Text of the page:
Sea lavender by Denise Emmerson
Brent geese by Rob Haynes
Sunset at Blakeney by Rob Haynes
Saltmarshes and mudflats
Mudflats and saltmarshes arise where high tides occur in areas of extremely low wave energy, such as behind spits, in bays or at the top of long, flat beaches. These very low energy conditions allow seawater to deposit the tiniest, lightest clay particles. These particles cling to one another, a process known as flocculation, and once settled are first colonised by algae, such as Vaucheria, which help to stabilise the surface of the mud and make it less likely to be eroded by waves and future tides. The subsequent colonisation of samphires (glassworts) and sea aster stabilises the mud further, adds organic material and interrupts the flow of water, making further deposition more likely.
Once the marsh is well established, common sea-lavender, sea arrow-grass, annual seablite and numerous other species move in and form the area known as the middle marsh. Along the edges of creeks where more sediment is deposited by each tide, so the ground is slightly higher, characteristic strips of silver-leaved sea purslane may be seen. At the top of the marsh or on areas of raised ground, where inundation by tides is less frequent, sea beet, pungent sea wormwood and the nationally scarce shrubby seablite grow.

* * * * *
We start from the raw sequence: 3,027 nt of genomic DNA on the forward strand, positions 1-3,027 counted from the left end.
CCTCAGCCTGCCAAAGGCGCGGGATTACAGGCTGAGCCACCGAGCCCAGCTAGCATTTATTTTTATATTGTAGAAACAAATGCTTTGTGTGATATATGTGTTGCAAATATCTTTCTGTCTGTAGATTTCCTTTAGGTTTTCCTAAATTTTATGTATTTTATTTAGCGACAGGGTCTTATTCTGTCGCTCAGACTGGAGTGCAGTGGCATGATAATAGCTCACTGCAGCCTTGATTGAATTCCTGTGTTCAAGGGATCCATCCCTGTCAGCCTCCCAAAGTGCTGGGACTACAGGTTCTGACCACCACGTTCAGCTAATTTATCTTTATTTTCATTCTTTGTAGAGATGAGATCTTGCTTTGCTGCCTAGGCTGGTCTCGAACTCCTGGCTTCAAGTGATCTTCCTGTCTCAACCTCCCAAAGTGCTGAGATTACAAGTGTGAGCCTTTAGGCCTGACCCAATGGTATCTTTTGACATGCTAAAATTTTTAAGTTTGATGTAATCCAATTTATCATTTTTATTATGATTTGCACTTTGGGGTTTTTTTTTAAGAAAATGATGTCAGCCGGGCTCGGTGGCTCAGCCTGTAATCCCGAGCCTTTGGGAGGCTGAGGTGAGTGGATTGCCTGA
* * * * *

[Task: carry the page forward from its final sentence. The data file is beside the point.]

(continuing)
Both mudflats and saltmarshes are very productive habitats in terms of animal life and are rich in mud-dwelling invertebrates. These in turn are the food of huge numbers of migrant wading birds. The mudflats of the Wash are of global importance as a migratory staging ground and wintering ground for northern breeding species such as knot, dunlin, bar-tailed godwit, oystercatcher, grey plover and shelduck. The saltmarshes of Norfolk are loud in winter with the purrs of dark-bellied brent geese, visiting from the tundra of Siberia, and the breathy calls of curlew. In summer they echo to the happy, rocking songs of breeding redshank and the ceaseless melodies of skylarks.
Norfolk’s mudflats are largely concentrated in the Wash and, to a lesser extent, in Breydon Water. Saltmarshes are found along the north coast of the county between Holme and Salthouse and again around the edges of Breydon.